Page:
The book Playing with Religion in Digital Games spotlights the growing influence religion has in digital gaming. It also showcases the increased attention by scholars around the world to digital gaming and its impact on popular conceptions of religion.
A recent Indiana University Press release illustrates how using religious images, narratives and characters in popular video and digital games can reveal important insights about how religion in popular culture. Playing with Religion in Digital Games gives a fresh look into a range of common manifestations of spiritual and religious themes of different gaming platforms. The book also maps the ways religion is used in gaming to create myths and meanings, revealing the implications of these uses for gamers and framings of religion.
This is the first volume in Indiana University Press’s Digital Games Studies Series, which is devoted to examining video games while engaging a range of social and cultural issues. The publicationis edited by Gregory Price Grieve, associate professor of Religious Studies at the University of North Carolina and Heidi A Campbell, associate professor of Communication at Texas A&M University, who assembled an international collection of scholars working on the intersection of religion and gaming.
This is an important collection, as editor Gregory Price Grieve notes. “There is a notion that games and religion have nothing to do with each other,” said Grieve. “This book provides evidence that they do actually have a lot of similarities and these similarities offer insights into aspect of how religion is performed.”
The book explores how religion is portrayed and negotiated within religiously-themed gaming, the ways religion is performed and presented within mainstream gaming and how gaming may serve a religious-like role in the practices of some gamers. Chapters analyze debates about how using Muslims and Hindu gods as gaming characters reframes religion in both positive problematic ways. Other chapters consider how some characterizations of religion expressed in popular games present non-traditional conceptions of the relationship that exists between virtual and spiritual worlds.
This book contributes to understanding of how religion is interpreted and employed by game designers and players in important ways, shedding light on existing questions about the role of religion in society and conceptions of religion outside religious communities.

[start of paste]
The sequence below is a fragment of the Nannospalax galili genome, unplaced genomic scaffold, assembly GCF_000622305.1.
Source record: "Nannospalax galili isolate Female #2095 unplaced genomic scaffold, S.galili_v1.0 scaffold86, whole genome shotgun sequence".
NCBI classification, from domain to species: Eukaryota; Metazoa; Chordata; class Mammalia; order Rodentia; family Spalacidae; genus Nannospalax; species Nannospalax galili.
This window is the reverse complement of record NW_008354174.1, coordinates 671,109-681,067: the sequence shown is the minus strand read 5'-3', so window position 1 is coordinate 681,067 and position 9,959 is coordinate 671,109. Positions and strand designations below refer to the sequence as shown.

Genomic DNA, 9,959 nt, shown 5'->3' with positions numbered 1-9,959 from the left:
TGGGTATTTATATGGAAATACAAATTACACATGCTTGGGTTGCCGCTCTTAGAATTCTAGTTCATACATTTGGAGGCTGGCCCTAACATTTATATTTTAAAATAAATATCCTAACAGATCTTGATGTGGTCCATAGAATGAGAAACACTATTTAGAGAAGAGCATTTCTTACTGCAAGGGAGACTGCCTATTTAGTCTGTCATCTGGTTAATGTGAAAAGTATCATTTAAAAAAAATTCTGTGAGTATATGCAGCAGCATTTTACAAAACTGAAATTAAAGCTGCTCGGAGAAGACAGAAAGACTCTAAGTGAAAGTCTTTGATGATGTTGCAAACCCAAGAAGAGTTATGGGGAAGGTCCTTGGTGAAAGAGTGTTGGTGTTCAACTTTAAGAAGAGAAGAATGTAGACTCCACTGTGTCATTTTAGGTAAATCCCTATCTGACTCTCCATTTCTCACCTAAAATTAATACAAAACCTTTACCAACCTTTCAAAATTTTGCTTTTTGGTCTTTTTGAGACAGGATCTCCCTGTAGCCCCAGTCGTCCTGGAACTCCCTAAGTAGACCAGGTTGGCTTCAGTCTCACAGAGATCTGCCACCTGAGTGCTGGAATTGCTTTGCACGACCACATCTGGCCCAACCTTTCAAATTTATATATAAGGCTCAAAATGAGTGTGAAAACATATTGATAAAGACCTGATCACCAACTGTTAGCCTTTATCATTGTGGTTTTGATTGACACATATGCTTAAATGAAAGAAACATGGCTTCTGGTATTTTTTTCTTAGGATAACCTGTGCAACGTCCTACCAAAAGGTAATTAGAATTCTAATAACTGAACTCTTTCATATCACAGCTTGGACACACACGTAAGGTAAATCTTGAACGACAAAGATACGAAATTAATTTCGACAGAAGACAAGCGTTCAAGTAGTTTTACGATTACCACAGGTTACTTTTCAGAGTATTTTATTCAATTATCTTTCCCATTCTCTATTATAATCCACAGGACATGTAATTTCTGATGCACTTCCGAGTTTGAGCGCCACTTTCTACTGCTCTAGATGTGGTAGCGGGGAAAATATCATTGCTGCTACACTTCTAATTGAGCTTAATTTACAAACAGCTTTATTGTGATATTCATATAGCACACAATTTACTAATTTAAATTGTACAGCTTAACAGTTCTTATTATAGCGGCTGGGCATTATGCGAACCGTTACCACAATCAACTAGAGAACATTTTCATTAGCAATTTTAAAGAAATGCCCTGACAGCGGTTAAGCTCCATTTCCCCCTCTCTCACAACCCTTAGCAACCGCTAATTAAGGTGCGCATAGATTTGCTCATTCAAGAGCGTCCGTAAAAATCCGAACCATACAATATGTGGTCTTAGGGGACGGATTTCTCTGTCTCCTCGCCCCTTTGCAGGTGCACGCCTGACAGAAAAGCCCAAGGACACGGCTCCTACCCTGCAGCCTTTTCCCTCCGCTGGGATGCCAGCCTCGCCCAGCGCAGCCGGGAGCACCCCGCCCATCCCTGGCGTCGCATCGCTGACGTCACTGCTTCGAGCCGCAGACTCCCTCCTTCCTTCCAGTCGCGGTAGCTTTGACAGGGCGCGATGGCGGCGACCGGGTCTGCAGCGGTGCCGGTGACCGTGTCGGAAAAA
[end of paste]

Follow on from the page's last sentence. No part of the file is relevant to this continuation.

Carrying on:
Overall, Playing with Religion in Digital Games maps the different and dominant approaches in the emerging field of religion and gaming studies, while urging why games studies needs to pay more attention to the role played by religion in digital games.
As Grieve comments, “Many people have made very general claims about religion and games, but few close readings about the games themselves exist. No other book provides such a thorough and theoretically mindful analysis of religion within a variety of games as this one.”
The book has already received accolades from Publisher’s Weekly and scholars including Mia Consalvo of Concordia University and author of Cheating: Gaining Advantage in Videogames.
“This volume brings together the fields of religion studies and game studies in valuable ways,” Consalvo writes. “It helps us see the many and complex roles that religion and spirituality can take on within contemporary videogames, and explores how digital games have become a key element of contemporary life—in both its sacred and its profane expressions.”
Playing with Religion in Digital Games was published by Indiana University Press in late April 2014. More information can be found www.iupress.indiana.edu.
This summary of research is provided by the Network for New Media, Religion and Digital Culture Studies (http://digitalreligion.tamu.edu), which seeks to show how digital religion shapes our everyday lives and world.